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Film / Django

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"Django, have you always been alone? Django, have you never loved again? Love will live on, oh-oh, life must go on, oh-oh, for you cannot spend your life regretting. Django, you must face another day. Django, now your love has gone away. Once you loved her, oh-oh, now you've lost her, oh-oh, but you lost her, forever Django."

A Spaghetti Western from 1966 directed by Sergio Corbucci starring Franco Nero as Django (the D is silent), an Old West gunfighter who drags a coffin behind him wherever he goes. Pretty standard set-up: mysterious, badass stranger comes to town, shoots a lot of bad guys, and plays two groups of outlaws against each other, all in search of revenge and/or money. It had a reputation at the time for being one of the most violent movies ever, though by modern standards it's nowhere close.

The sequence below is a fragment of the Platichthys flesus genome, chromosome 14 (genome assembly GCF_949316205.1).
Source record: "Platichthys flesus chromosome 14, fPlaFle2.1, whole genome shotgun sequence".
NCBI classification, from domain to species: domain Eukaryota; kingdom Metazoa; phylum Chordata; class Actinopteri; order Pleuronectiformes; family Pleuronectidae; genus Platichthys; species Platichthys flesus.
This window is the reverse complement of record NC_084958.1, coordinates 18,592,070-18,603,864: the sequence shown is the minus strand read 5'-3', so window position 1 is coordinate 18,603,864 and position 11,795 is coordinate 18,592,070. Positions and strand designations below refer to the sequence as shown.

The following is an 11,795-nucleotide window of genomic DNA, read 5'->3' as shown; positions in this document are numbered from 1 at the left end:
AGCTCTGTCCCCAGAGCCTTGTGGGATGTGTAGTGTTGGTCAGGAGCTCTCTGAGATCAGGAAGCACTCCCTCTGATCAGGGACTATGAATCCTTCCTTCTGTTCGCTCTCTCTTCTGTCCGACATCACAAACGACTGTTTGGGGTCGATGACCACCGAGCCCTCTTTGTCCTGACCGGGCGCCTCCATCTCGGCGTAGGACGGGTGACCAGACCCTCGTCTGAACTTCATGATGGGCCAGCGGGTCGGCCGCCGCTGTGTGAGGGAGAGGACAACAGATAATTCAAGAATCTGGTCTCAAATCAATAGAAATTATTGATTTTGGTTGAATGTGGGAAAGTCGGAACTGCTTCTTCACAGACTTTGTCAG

It inspired a number of other Spaghetti Westerns that also used the word "Django" in their titles, Italian copyright law being pretty lax on stuff like that. It had one proper sequel, Django Strikes Again, starring Nero and directed by Nello Rossati. Another, Django Lives! directed by John Sayles, is perpetually rumoured to be in production. And much later, it inspired both Sukiyaki Western Django and Quentin Tarantino's Django Unchained, which featured a cameo by Franco Nero. Django even had a Crossover with Sartana in 1970's Django Defies Sartana.


  • Advertising by Association: Hilariously, the DVD cases have the director's name in tiny font, but say "The film that inspired Quentin Tarantino" - for unrelated Django Unchained - in massive letters, given how successful he and that film are now.
  • Arch-Enemy: Django has Major Jackson, the Confederate guerrilla who killed his wife.
  • Badass Longcoat: Django has one.
  • Banditos: Rodriguez's men.
  • Bar Slide: When Django arrives into the saloon.
  • Big Bad: Major Jackson and General Hugo Rodriguez are the leaders of the gangs at war with each other. Jackson wins.
  • Bittersweet Ending: Django wins the fight, but most of his allies are dead and Django himself is severely injured.
  • Black-and-Gray Morality: Django is willing to kill innocent soldiers to destroy the gangs he's after, but said gangs hunt people for sport and make them eat their own ears.
  • Bloodless Carnage: Except for a couple of isolated gore shots (including the infamous ear slicing scene), there's almost no blood in the movie. Literally dozens of people get gunned down, but there is no blood.